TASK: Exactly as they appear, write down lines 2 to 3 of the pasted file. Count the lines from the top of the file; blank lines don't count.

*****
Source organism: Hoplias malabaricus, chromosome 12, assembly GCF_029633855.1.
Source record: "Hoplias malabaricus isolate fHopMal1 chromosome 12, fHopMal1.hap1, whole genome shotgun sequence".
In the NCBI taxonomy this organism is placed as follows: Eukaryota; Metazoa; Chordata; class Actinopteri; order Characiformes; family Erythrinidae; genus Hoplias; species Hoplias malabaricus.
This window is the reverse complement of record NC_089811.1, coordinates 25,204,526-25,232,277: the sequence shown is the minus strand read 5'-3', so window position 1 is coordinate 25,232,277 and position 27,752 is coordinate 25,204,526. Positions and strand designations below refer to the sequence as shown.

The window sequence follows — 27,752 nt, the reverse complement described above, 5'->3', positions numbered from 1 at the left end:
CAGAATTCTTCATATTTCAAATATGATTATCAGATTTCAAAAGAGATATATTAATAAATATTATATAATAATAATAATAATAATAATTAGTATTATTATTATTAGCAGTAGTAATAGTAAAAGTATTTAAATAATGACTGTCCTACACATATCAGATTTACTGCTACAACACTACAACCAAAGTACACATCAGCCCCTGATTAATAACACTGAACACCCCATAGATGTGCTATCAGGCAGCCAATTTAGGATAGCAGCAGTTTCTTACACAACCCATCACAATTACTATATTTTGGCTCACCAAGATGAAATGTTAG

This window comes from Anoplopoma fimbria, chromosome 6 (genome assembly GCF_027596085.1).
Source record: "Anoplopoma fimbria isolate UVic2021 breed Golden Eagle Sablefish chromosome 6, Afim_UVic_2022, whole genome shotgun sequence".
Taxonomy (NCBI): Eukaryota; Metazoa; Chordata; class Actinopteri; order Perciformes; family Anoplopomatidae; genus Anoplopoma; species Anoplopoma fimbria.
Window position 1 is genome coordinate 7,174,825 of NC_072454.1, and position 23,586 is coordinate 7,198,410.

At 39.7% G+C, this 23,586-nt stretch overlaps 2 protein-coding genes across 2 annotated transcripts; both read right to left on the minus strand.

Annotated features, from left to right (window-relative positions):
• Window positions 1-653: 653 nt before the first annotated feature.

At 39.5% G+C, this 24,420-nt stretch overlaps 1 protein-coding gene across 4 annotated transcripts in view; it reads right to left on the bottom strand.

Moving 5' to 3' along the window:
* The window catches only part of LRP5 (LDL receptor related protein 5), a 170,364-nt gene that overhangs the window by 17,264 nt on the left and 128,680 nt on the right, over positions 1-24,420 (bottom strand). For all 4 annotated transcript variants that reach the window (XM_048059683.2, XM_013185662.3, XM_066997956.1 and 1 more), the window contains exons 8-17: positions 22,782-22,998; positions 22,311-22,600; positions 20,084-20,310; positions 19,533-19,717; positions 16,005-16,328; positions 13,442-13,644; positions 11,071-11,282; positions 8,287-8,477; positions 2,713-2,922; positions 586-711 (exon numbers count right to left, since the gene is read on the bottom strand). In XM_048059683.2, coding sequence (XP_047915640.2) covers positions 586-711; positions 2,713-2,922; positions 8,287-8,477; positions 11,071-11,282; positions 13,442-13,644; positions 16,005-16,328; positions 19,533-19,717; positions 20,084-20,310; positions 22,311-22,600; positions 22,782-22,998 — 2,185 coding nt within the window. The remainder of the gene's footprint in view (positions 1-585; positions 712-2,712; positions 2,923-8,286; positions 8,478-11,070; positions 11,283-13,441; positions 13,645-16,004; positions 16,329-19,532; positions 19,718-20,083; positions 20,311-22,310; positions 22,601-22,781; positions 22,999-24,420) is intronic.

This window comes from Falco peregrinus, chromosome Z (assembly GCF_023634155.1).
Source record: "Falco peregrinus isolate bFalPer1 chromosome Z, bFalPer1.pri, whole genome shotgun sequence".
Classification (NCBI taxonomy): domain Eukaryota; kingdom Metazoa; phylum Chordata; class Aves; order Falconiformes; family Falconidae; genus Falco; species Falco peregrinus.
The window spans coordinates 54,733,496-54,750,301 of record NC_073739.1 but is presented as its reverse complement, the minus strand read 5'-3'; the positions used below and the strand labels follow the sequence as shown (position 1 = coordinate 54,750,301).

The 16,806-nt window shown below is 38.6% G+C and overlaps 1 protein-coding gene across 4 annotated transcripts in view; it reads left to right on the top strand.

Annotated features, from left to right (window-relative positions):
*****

Source record: "Hoplias malabaricus isolate fHopMal1 chromosome 12, fHopMal1.hap1, whole genome shotgun sequence".
In the NCBI taxonomy this organism is placed as follows: Eukaryota; Metazoa; Chordata; class Actinopteri; order Characiformes; family Erythrinidae; genus Hoplias; species Hoplias malabaricus.